The first thing I encountered learning about git: there’s a lot of conflict about whether it’s important to keep a “clean” git history by squashing, rebasing instead of merging, etc.
In favor of ‘cleanliness’ 1:
git logshows the higher-level history most people will care more about
- the one-to-one relationship between code-reviewed changes and commits is nice
- it’s quicker to identify where problems were introduced
- … and safer to fix those problems by deploying an earlier commit (and easier to use tools like
git bisect) because every commit in
master‘s history should be good (this is often very important when quickly fixing production problems)
- just committing often and merging normally is much easier for newbies, and somewhat easier for everyone
- messing with history complicates everything
- more history is useful, e.g. for cherry-picking into another branch, or understanding what someone was thinking when they wrote something
- changing history makes code review much harder (which version was this comment left on? has the author changed anything since I reviewed this?)2
- squashing complicates various operations (like branching off a branch that’s under review to work on something new that depends on it)3
Then I came across a blog post (sorry, can’t find it now) arguing that this disagreement is stupid and git is stupid because the clean-history side is having a problem with data display, not data collection. The problem isn’t the extra information (messy commits): it’s that the information isn’t displayed in a way that shows them what they’re interested in (larger changes that are code-reviewed).
The post struck a chord with me, but didn’t suggest any solution so it just made me grumpy and otherwise I ignored it.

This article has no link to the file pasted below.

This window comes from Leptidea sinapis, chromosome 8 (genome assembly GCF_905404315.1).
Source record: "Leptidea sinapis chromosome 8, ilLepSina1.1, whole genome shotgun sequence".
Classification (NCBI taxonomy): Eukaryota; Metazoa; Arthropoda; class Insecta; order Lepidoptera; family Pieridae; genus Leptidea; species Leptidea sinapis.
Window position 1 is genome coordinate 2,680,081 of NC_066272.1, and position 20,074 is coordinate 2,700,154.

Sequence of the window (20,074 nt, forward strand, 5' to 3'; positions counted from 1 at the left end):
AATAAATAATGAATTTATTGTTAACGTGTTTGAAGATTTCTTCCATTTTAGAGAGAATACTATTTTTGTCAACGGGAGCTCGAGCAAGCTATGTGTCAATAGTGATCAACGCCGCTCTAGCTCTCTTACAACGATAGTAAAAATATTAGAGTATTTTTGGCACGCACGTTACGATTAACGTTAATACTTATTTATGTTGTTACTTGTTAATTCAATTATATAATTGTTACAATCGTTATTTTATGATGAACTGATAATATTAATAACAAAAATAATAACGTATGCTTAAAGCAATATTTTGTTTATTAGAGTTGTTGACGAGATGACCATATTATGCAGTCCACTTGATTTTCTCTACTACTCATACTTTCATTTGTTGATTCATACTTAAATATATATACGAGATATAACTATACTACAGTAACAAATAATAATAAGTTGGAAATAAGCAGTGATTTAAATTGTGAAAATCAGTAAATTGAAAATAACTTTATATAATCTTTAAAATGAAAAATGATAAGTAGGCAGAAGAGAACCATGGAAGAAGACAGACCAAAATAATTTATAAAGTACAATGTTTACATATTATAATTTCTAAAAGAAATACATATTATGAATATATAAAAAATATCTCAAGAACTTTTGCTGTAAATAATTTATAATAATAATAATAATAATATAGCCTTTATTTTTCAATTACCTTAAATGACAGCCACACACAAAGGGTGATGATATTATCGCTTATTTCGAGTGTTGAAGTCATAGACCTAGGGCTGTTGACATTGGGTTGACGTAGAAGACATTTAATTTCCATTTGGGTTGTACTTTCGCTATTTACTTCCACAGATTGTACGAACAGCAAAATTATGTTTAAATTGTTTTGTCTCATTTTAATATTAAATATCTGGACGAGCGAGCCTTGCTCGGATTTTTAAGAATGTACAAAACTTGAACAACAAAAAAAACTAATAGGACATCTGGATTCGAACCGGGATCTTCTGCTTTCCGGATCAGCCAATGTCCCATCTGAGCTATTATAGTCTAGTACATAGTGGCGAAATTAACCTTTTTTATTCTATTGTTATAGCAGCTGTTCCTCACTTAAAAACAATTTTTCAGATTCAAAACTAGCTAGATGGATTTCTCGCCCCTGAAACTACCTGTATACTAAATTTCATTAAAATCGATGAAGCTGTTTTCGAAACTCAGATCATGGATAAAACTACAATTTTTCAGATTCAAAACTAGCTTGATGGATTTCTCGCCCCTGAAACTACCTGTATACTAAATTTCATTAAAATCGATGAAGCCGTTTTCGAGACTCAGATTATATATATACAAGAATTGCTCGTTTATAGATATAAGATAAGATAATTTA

Now I know about
--first-parent (because my last company used it) which gets you the best of all worlds:
git log encounters a merge commit, it normally follows the history backwards through both parents.
But if we say
git log will ignore all of the history in the second parent of a merge commit:
Which is the “first” and which is the “second” parent of a merge? If you’re on branch
some-branch and say
git merge some-other branch, then the first parent is the latest commit on
some-branch and the second is the latest commit on
You can also use
--first-parent with other git commands, like
rev-list. By default we see the two individual commits in the file introduced by the merge:
… but with
--first-parent we only see the merge commit:
Don’t fast forward
By default, git uses a “fast-forward” when the two branches haven’t diverged at all so you don’t really need a merge at all. The new commits are just applied as-is with no merge. If you’re hoping to get a clean history from
--first-parent, you should avoid that because then the individual commits from your feature branch would show up in
git log --first-parent. You should only merge with the
--no-ff option, which is Github’s default merge strategy.
You can turn fast-forward off (for a particular local repository) by running:
Give your merge commits a good top-line message
Merge commits should always have nice messages summarizing, in the first line, what was introduced/changed.
If you’re using Github, it will by default put the the pull request title in the 2nd line of the merge commit’s message (and something like
Merge pull request #<number> from <username>/<branch> in the first line, which is not as good as putting it in the first line.